Equal weighting at the sector level has provided compelling returns and diversification benefits for investors.
Strategies that provide equal exposure to every security in a benchmark have garnered significant investor interest in recent years. The largest equal weight ETF, the Invesco S&P 500 Equal Weight ETF (RSP ), has accreted $8 billion in net flows year to date.
Equal weighting individual stocks is a popular strategy. However, equal weighting at the sector level has historically provided better returns, making it worthy of consideration.
“While many advisors understand the virtues of equal weighting, they focus on the stock and not the sector level,” said Todd Rosenbluth, head of research at VettaFi. “Taking a top-down diversification approach ensures you have meaningful exposure to not just a handful of sectors.”
The ALPS Equal Sector Weight ETF (EQL ) is up 3.7% year to date through the end of October. During the same period, the S&P 500 Equal Weight fell 2.4%. Over a three-year period, EQL has gained 37.9%, while the equal weight benchmark has climbed 33.6%.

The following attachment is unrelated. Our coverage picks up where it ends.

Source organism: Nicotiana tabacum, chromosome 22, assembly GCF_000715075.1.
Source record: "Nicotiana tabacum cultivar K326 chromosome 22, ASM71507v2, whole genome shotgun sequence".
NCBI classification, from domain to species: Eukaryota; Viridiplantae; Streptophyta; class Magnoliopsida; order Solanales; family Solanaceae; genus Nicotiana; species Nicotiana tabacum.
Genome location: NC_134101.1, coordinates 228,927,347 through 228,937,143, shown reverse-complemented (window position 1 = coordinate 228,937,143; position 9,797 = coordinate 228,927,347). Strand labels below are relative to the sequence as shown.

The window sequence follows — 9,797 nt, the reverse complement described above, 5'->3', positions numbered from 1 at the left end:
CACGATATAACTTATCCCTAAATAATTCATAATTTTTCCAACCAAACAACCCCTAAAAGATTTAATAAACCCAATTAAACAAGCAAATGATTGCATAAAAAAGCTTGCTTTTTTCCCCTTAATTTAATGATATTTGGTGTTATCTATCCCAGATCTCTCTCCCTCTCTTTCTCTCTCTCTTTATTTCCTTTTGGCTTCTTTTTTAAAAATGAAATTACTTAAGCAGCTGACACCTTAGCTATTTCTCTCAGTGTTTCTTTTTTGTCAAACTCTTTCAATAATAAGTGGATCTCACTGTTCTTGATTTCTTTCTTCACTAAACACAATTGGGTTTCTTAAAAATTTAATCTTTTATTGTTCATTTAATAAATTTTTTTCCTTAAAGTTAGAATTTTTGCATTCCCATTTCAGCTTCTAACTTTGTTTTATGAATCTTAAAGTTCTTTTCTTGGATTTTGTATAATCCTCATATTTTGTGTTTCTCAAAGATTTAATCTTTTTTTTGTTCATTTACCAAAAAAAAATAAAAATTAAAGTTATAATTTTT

EQL uses a fund-of-funds ETF structure, investing equal proportions in 11 Select Sector SPDRs. The fund delivers moderate, yet meaningful exposure to every sector of the market.
Conversely, the S&P 500 Equal Weight includes all securities in the S&P 500, giving every security an equal weight at each quarterly rebalance.
Equal Weighting Individual Securities and Sector Exposures
While equal weighting at the individual security level provides balanced exposure at the stock level, it creates uneven sector exposures. In the S&P 500 Equal Weight, 15.5% of the index by weight is in the industrials sector. On the opposite end, just 3.9% of the index by weight is in communication services stocks.
This weighting approach has led to the index’s underperformance year to date, as the communication services has been the largest driver of positive returns in 2023. Conversely, the overweight exposure to industrials and financials has been a performance detractor.
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